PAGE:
While trading on centralized exchanges is typically the first experience most users have with crypto, they are certainly not the only option available. Decentralized exchanges allow anyone to buy, sell, and swap cryptocurrencies without depending on an exchange or any other third-party. Many prefer to trade crypto using these platforms since they don’t require users to entrust their private keys and trust to an intermediary.
In this guide we’ll introduce you to decentralized exchanges and how they work. We’ll also discuss the advantages and risks of trading on DEXs and give you some relevant examples of decentralized exchanges.
Here’s what we’ll cover:
- What is a decentralized exchange?
- How do decentralized exchanges work?
- How to use a decentralized exchange?
- DEX Pros
- DEX Cons
- Best Decentralized Exchanges
What Is A Decentralized Exchange?
In simple terms, decentralized exchanges facilitate crypto trading without a middle-man. While centralized exchanges process trades for their users, DEXs are smart-contract based platforms that allow users to trade crypto directly, without entrusting their assets to any intermediaries.
Decentralized exchanges not only ensure you maintain full custody of your assets and private keys, but they also don’t require you to verify your identity or give intermediaries the power to limit, restrict or control your trades. DEX users are also able to trade at a lower cost since they can avoid some arbitrary trading fees set by centralized crypto exchanges.
How Does A DEX Work?
Decentralized exchanges run code that is able to self-execute smart contracts, so that transactions can be automatically processed without any brokers. This ensures that funds move from one wallet to another, ensuring traders obtain their assets.
There are different types of decentralized exchanges:
- Order Book: Here traders set an order with a bid or asking price for crypto, which is filled according to market availability. This can be done either on-chain or off-chain. In on-chain trades, transactions are recorded onto a blockchain. On the other hand, in off-chain trades orders are matched off the blockchain and finally settled on the chain.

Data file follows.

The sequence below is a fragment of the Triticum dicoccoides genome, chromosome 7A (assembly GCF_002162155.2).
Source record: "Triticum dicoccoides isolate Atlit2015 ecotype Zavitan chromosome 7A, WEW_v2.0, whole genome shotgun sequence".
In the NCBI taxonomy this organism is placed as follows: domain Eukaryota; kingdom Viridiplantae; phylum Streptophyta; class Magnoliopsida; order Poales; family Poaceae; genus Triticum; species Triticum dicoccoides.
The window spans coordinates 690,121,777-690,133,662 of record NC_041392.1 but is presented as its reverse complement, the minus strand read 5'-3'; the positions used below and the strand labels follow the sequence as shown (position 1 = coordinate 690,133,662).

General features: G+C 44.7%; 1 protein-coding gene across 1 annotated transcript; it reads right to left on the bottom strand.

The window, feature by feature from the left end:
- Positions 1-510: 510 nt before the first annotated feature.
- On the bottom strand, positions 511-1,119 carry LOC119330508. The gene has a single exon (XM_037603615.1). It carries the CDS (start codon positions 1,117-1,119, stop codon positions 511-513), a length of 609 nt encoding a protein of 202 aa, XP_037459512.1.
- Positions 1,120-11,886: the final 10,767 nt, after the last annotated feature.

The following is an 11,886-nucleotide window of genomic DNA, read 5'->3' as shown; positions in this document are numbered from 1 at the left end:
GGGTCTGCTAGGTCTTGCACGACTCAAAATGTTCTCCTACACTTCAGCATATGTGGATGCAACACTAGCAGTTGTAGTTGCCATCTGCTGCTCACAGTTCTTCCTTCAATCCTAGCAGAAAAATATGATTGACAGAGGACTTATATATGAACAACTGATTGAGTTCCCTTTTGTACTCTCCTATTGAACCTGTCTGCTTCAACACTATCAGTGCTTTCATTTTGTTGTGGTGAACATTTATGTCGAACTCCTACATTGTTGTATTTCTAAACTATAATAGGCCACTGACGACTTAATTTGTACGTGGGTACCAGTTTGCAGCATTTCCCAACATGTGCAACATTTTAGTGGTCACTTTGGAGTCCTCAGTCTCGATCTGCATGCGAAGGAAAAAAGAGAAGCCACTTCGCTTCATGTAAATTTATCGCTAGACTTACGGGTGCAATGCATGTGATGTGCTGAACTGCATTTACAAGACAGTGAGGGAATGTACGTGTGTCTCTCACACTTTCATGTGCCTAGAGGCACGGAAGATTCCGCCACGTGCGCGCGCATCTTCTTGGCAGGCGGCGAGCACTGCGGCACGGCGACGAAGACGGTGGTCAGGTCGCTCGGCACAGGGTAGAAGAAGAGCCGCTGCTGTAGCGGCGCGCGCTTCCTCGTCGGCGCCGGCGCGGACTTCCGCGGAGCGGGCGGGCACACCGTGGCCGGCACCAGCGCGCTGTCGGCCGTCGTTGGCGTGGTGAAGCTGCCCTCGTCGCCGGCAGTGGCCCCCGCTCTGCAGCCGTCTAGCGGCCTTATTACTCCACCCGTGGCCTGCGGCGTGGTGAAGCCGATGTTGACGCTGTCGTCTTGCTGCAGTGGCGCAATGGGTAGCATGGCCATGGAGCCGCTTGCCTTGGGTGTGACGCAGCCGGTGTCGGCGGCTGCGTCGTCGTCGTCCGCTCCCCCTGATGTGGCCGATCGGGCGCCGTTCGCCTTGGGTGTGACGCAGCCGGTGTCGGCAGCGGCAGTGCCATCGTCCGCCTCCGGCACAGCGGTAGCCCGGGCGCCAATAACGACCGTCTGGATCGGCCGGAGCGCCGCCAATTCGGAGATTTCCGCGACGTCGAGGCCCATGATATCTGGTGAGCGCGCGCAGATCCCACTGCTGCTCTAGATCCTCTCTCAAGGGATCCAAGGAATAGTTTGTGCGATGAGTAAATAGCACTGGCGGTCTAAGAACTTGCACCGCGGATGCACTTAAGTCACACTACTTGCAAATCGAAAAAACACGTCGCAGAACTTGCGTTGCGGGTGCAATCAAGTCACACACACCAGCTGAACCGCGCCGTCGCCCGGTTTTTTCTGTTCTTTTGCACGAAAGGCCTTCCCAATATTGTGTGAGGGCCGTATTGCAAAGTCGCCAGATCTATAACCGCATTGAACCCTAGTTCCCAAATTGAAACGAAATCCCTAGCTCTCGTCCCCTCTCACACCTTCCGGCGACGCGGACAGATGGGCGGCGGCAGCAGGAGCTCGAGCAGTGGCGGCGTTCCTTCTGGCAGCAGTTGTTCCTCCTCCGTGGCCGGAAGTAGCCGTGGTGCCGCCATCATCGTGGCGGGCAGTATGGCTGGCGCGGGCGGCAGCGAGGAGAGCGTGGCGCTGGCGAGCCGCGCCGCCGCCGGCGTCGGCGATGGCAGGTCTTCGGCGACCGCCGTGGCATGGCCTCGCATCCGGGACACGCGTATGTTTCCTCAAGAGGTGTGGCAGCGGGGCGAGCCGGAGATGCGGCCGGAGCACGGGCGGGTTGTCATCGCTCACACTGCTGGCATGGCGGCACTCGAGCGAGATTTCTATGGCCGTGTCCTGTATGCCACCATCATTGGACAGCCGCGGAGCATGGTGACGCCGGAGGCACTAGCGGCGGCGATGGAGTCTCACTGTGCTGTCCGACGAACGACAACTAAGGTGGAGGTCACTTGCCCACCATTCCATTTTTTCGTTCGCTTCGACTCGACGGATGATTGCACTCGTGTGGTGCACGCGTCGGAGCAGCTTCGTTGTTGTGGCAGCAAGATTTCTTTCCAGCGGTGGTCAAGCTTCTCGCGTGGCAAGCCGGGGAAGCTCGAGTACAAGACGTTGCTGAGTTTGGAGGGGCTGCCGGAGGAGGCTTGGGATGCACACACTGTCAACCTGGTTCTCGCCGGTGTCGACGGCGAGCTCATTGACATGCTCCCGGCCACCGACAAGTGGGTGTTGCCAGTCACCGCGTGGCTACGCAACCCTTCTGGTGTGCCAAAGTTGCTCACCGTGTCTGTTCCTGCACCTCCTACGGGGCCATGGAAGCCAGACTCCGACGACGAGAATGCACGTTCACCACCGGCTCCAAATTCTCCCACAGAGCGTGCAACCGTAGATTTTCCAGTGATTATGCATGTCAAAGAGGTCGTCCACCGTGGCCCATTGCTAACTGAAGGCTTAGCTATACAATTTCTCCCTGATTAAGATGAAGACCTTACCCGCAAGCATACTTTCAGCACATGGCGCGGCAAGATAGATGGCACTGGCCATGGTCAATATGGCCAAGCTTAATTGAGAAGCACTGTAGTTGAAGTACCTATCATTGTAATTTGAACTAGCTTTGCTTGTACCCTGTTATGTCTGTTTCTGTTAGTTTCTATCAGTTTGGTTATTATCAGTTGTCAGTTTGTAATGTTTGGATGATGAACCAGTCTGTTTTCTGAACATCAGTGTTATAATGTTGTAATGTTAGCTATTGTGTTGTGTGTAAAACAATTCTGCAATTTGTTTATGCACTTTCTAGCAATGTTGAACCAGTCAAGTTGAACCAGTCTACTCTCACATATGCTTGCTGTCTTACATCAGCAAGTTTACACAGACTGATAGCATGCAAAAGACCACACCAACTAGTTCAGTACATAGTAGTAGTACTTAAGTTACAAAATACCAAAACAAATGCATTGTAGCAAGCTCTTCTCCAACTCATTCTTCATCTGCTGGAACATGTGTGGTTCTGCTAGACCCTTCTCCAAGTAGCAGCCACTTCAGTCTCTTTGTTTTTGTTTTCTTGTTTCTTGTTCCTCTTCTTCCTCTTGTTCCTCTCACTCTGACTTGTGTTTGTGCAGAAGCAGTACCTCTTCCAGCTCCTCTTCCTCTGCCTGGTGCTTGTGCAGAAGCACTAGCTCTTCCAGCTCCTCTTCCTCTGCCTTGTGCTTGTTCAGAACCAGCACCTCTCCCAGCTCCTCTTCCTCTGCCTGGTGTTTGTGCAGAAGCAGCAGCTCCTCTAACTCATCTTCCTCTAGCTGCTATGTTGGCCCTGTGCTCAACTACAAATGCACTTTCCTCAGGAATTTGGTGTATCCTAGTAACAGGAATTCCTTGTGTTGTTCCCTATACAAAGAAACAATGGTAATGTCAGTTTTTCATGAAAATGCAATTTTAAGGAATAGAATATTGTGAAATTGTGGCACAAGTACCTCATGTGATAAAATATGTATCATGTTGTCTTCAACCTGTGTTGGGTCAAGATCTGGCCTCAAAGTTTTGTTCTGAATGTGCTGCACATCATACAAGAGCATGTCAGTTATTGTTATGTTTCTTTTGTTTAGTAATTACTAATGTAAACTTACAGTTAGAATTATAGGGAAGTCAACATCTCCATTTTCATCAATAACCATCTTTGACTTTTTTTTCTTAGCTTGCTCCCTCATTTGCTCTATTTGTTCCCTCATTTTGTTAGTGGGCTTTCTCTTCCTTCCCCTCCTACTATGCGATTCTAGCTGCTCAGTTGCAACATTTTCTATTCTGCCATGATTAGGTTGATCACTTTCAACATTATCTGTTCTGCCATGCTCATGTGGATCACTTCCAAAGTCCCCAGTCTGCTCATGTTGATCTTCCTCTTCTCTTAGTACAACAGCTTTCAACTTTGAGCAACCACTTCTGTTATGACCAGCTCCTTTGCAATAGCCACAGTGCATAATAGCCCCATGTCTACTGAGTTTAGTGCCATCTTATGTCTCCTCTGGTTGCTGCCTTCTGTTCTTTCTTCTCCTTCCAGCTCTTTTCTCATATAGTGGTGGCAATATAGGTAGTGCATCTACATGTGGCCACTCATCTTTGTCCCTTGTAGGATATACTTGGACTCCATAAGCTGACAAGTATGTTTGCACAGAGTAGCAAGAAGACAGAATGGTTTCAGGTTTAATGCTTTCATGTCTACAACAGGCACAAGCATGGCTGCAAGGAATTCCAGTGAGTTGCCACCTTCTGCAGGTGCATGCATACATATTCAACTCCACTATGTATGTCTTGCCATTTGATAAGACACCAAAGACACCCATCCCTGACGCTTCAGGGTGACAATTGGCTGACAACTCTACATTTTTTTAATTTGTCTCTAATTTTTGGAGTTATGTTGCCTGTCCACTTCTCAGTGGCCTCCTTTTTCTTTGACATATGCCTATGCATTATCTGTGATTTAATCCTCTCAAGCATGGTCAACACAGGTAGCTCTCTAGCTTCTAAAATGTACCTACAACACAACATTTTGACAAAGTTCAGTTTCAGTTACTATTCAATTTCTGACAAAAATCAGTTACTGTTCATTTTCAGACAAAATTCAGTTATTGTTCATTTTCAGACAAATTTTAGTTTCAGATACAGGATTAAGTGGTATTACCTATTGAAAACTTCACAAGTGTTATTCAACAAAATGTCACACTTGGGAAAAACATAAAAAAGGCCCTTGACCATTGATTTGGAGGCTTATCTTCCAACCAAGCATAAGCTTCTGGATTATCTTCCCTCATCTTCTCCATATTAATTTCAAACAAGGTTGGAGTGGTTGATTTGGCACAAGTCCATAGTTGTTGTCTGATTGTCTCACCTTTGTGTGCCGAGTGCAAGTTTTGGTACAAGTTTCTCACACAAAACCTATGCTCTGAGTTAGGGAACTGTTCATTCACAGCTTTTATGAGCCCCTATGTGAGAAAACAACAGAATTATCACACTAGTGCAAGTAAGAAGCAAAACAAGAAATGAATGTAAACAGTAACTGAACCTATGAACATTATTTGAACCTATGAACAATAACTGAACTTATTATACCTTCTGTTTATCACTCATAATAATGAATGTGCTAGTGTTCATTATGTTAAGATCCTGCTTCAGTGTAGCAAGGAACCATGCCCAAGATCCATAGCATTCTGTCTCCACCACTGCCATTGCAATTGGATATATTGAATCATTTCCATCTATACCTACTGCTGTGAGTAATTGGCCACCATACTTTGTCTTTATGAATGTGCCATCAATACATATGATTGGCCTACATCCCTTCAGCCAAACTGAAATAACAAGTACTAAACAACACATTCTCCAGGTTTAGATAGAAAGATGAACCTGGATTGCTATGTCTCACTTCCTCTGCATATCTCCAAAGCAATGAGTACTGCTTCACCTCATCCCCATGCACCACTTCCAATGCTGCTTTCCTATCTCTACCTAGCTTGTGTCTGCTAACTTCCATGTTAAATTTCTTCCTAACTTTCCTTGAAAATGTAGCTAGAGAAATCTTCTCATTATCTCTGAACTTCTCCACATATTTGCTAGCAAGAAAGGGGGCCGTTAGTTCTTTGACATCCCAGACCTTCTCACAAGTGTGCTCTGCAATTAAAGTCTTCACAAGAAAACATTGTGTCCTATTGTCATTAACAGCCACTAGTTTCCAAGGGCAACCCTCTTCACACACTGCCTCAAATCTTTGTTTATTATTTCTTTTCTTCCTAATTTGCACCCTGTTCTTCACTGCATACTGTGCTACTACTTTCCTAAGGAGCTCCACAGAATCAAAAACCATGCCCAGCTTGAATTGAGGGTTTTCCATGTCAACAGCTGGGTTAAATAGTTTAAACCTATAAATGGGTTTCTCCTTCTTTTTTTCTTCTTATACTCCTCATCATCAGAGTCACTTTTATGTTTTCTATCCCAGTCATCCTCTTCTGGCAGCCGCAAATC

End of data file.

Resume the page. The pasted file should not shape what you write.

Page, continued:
- Automated Market Maker: Most decentralized exchanges belong to the AMM category. These platforms use algorithms or math formulas to set prices and facilitate trades using liquidity pools. Users are able to deposit and withdraw from these pools as they trade.
Decentralized exchanges also offer DEX tokens, which users can stake to help provide liquidity for trades and earn a share of trading commissions. With the rising popularity of decentralized exchanges, we have also recently seen some of their native tokens grow significantly.
How to use a decentralized exchange?
DEXs can be a little intimidating at first, especially for beginners. Once you have a wallet set-up and funded with crypto, all you need to do to get started is to connect your wallet to a DEX of your choice. No completion of documentation or identity verification is required. Once your wallet is connected to a DEX, you’ll navigate its interface to select the crypto pair you want to trade, set the amount and complete the exchange.
Decentralized exchange advantages
One concern with centralized exchanges is that as they handle your assets and trades for you, they have the ability of restricting your trading activities. With a decentralized exchange you have full custody of your cryptocurrencies, which are kept on your personal crypto wallet and trades are executed directly through smart contracts. You are also fully and solely in charge of safeguarding your wallet and your private keys though.
Centralized exchanges support more well-established and popular digital currencies. If you are looking to invest in a new or smaller project, you’ll struggle to find these altcoins in a CEX. Decentralized exchanges give you access to a wide variety of tokens, expanding your trading possibilities.